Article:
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Continuous Electroencephalography in the Critically Ill: Clinical and Continuous Electroencephalography Markers for Targeted Monitoring

Newey, Christopher R.*,†; Kinzy, Tyler G.; Punia, Vineet*; Hantus, Stephen*,†

Journal of Clinical Neurophysiology: July 2018 - Volume 35 - Issue 4 - p 325–331
doi: 10.1097/WNP.0000000000000475
Original Research
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Purpose: Electrographic seizures detected by continuous electroencephalography (CEEG) in critically ill patients with altered mental status is becoming increasingly recognized. Data guiding the appropriate selection of patients to be monitored on CEEG are lacking. The aims of this article were to study the incidence of seizures in the critical care setting and to evaluate for clinical predictors to improve the efficiency of CEEG monitoring.

Methods: Retrospective review of the CEEG and clinical data on 1,123 consecutive patients who had continuous video EEG over a 24-month period.

Results: Seizures were recorded in 215 patients on CEEG monitoring (19.1%). In total, 89.3% of these seizures occurred without clinical signs. Patients who were in a coma were more likely to have EEG seizures (odds ratio, 3.64; 95% confidence interval, 2.23–5.95) compared with those awake. The incidence of seizures was overrepresented in patients with extra-axial tumors (41.9%), multiple sclerosis (35.7%), and intra-axial tumors (33.0%). Lateralized periodic discharges were predictive (odds ratio, 8.27; 95% confidence interval, 5.52–12.46) of seizure occurrence compared with those with no epileptiform patterns. Only generalized periodic discharges with triphasic morphology had no increased odds of seizure (odds ratio, 1.02; 95% confidence interval, 0.24–3.03). When present, electroencephalography seizures were detected within 24 hours in 92% of monitored patients.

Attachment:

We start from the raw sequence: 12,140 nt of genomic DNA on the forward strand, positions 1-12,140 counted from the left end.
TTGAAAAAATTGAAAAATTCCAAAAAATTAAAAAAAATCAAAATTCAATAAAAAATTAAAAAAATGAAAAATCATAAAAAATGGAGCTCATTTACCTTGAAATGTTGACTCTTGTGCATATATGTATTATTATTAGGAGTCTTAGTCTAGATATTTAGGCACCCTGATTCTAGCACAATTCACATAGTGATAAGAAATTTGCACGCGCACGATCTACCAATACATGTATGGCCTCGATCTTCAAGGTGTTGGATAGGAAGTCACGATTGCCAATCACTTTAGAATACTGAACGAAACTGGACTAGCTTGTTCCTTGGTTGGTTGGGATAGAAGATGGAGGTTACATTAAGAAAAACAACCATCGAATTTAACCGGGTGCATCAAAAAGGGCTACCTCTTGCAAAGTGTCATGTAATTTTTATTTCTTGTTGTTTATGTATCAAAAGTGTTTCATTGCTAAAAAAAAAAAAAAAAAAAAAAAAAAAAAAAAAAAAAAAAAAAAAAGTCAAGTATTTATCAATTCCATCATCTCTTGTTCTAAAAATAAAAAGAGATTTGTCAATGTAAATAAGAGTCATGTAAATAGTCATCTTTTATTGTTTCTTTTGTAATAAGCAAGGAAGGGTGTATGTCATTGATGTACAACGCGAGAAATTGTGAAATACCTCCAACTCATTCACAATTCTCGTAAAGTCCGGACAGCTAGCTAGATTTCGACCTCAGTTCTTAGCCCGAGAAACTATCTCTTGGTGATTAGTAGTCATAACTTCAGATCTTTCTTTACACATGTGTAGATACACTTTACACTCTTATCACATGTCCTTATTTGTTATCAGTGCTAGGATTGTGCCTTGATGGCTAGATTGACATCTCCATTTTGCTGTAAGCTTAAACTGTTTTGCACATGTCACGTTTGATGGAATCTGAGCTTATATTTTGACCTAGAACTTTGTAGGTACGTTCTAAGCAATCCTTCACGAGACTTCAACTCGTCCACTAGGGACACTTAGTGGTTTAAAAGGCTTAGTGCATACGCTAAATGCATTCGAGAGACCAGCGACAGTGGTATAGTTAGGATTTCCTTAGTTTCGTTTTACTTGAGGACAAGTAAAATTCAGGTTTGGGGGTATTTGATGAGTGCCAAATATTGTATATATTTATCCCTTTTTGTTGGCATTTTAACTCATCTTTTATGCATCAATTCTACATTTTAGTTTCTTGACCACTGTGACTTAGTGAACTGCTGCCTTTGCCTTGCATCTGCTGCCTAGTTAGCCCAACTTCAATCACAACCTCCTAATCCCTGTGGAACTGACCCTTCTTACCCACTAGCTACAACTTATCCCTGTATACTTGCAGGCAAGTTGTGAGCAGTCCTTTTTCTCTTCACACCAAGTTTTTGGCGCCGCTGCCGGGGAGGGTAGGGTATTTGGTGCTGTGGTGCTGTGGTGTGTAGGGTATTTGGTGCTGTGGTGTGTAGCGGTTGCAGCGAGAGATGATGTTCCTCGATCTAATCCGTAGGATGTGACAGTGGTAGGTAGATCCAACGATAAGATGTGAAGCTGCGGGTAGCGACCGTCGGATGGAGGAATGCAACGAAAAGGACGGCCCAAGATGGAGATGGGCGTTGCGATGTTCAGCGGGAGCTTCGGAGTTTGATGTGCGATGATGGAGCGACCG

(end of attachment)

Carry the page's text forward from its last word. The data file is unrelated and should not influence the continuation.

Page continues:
Conclusions: Continuous electroencephalography monitoring in the critical care setting demonstrates a linear increase in seizure incidence with declining mental status. Recognizing clinical conditions and electroencephalography markings may help in the appropriate selection of critically ill patients for CEEG monitoring.

*Cleveland Clinic, Epilepsy Center, Neurological Institute, Cleveland, Ohio, U.S.A.;

Cleveland Clinic, Cerebrovascular Center, Neurological Institute, Cleveland, Ohio, U.S.A.; and

Cleveland Clinic, Quantitative Health Sciences, Cleveland, Ohio, U.S.A.

Address correspondence and reprint requests to Christopher R. Newey, DO, MS, Department of Neurology, Cerebrovascular and Epilepsy Centers, Neurological Institute, 9500 Euclid Avenue, Cleveland, OH 44195-5245, U.S.A.; e-mail: neweyc@ccf.org.

C. R. Newey has served on speaker's bureau for BARD Medical. S. Hantus has served as a consultant and on advisory boards for UCB Pharma. The remaining authors have no funding or conflicts of interest to disclose.

© 2018 by the American Clinical Neurophysiology Society